Jim Miller, Interim Athletic Director

As the interest in the fund increased, an alumnus offered a challenge match. “Alumni are known for responding to challenges, and now we could give them one: Their donations would be matched dollar for dollar.” The team’s success and the challenge grant served “to move the needle significantly,” as Deal explains, and by late November 2021, almost $2 million had been given or pledged to the fund.

According to Wachenhiem, the fund’s initial effect was threefold. “First, it helped reward these hard-working, dedicated assistants for winning the Southern Conference championship by providing them a pay increase above and beyond what the usual funding sources would allow.”

Second, it allowed an assistant coach to move from parttime to fulltime, giving VMI a total of 10 full-time coaches. That brought VMI up to the same level as other Southern Conference teams.

Finally, it stabilized the staff, from which the program derives many benefits. “Football is no different than any business,” Wachenheim stated. “People who know each other and have worked together create a more effective, more efficient organization.”

One benefit is in recruiting, said Wachenhiem. “Recruiting is relationship driven, and it takes time. If a coach who has been cultivating a player leaves the team for which he is recruiting, that young man might hesitate to maintain a relationship with that team.”

Another is in terms of player development. “Our job is to help the young men on this team to develop as leaders, as mentors, and as players. If a staff stays the same, the more the systems stay the same. That allows us to increase every player’s performance level. First, we teach the basics—how to do something, be it be an offensive lineman, a running back, or a punter. That establishes a baseline. Then, we teach them what to do in different situations. That improves their performance. The next step is to teach them why we do it the way we do. That gives them a fuller understanding of the game and their roles in it, and that allows them to realize their maximum performance.”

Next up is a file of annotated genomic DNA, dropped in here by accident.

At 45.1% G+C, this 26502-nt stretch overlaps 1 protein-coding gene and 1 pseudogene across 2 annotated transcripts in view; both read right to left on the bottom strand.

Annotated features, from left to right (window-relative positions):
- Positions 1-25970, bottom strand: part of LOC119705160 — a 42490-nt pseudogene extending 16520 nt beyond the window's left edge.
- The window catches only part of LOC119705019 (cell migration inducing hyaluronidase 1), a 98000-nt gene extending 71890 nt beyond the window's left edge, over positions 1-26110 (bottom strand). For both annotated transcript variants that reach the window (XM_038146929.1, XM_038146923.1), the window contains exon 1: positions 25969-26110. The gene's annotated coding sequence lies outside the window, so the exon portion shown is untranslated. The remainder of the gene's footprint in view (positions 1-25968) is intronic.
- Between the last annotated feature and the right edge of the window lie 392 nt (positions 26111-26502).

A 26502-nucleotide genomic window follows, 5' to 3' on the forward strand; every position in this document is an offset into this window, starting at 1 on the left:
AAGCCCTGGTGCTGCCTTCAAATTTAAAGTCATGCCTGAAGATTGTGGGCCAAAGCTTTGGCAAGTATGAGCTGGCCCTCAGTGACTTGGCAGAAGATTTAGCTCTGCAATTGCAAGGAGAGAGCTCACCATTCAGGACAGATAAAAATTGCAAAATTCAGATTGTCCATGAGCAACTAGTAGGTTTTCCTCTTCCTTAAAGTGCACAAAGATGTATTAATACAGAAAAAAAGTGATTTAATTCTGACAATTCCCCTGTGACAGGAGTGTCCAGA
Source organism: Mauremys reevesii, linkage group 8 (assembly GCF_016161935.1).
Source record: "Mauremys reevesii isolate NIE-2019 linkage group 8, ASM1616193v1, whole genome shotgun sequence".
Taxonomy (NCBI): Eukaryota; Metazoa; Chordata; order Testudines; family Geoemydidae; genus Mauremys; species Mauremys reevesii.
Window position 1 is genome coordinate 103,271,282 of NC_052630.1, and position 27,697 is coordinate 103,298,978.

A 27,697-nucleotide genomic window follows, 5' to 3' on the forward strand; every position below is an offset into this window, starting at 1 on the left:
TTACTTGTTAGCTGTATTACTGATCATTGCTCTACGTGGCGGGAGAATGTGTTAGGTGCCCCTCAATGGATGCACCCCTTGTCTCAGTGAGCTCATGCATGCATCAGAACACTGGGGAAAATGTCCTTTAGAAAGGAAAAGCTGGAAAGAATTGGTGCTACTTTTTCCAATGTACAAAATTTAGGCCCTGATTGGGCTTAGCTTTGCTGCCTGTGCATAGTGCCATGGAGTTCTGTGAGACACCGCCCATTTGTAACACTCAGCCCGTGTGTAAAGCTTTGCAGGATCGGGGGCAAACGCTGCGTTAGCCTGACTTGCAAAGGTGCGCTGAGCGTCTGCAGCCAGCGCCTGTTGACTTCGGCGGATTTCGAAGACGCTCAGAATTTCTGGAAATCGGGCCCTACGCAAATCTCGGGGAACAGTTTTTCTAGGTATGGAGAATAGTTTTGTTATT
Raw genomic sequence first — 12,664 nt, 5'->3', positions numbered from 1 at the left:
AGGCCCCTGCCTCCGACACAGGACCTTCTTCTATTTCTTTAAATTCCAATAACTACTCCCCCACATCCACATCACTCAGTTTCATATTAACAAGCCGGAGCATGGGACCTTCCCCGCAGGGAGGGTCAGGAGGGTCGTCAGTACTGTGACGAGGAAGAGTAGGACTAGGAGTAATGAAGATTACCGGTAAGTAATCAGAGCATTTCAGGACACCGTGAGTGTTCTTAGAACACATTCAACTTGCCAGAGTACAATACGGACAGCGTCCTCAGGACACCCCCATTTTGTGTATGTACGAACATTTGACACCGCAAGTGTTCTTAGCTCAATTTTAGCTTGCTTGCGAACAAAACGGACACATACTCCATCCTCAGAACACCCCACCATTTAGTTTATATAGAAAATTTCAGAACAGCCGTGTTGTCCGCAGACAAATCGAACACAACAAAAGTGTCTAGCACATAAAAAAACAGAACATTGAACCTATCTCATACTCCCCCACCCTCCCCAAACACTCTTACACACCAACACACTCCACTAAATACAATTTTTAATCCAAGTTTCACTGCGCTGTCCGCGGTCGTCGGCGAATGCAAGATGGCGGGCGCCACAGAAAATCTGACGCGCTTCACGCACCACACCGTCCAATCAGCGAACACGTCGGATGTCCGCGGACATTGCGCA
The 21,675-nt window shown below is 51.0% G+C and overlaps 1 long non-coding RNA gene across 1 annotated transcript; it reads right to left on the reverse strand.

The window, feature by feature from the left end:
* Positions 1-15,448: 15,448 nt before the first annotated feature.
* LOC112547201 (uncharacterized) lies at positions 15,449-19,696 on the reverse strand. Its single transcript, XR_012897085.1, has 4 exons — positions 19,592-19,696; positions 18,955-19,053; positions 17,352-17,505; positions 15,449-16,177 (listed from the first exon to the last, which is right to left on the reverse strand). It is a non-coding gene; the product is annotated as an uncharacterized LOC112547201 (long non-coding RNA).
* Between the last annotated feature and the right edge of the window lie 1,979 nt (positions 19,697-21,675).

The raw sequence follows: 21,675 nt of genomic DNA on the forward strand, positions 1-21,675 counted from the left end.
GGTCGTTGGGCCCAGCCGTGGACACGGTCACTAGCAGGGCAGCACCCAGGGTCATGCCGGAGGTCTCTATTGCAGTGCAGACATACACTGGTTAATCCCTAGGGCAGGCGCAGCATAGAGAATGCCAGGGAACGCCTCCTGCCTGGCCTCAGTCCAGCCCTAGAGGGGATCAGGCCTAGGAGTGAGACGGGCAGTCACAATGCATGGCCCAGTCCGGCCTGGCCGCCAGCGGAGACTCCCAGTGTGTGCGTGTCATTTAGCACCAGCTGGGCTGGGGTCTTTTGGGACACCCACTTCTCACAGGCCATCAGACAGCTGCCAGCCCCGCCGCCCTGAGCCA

There also is an intangible effect, said Wachenhiem. “I thank Steve Hupp for getting this started and all those who have given it such a good start. It has been meaningful to our entire staff and me to know that alumni think highly enough of us to reward our efforts. Rewarding people motivates them to work harder, and all of us are.”

Jim Miller, VMI’s interim athletic director, praised those who had helped develop the fund and have given to it. “I deeply appreciate the alumni who got behind this effort because it helps Coach Wachenhiem reward and retain the coaches who transformed VMI football into a successful program that is getting widespread attention and bringing great credit to the Institute as a whole and attracting new coaches to the program in the future.”

It also, Miller says, helps the Institute meet one of its top athletic challenges. “If we want to increase the competitiveness of our teams and boost their chances to compete for championships, we need to substantially increase their operating budgets. As a public college, VMI doesn’t have the freedom to allocate money as it sees fit. Its relatively small student population means it doesn’t have the revenues that larger public and private institutions can count on. The only way it can do so, therefore, is through the generosity of its alumni and friends.

“VMI has long had a great reputation for harnessing the loyalty, energy, and enthusiasm of its alumni when it comes to fundraising. The current success of the coaches’ compensation fund attests to that. But this success needs to be replicated throughout the sports program.”

Hupp agrees with this sentiment. “There is no one who wants to see our teams win more than me. I want all of them to be competing for and winning conference championships. And we can get there if the VMI family gets behind our coaches, staff, and cadet-athletes.

“The framework is there, and it works. So, if anyone is keen on accelerating the progress of any of our teams, do what VMI alumni are trained to do: Lead.”

  • Scott Belliveau

    Scott Belliveau '83 Communications Officer - Executive Projects

    The communications officer supports the strategy for all communications, including web content, public relations messages and collateral pieces in order to articulate and promote the mission of the VMI Alumni Agencies and promote philanthropy among varied constituencies.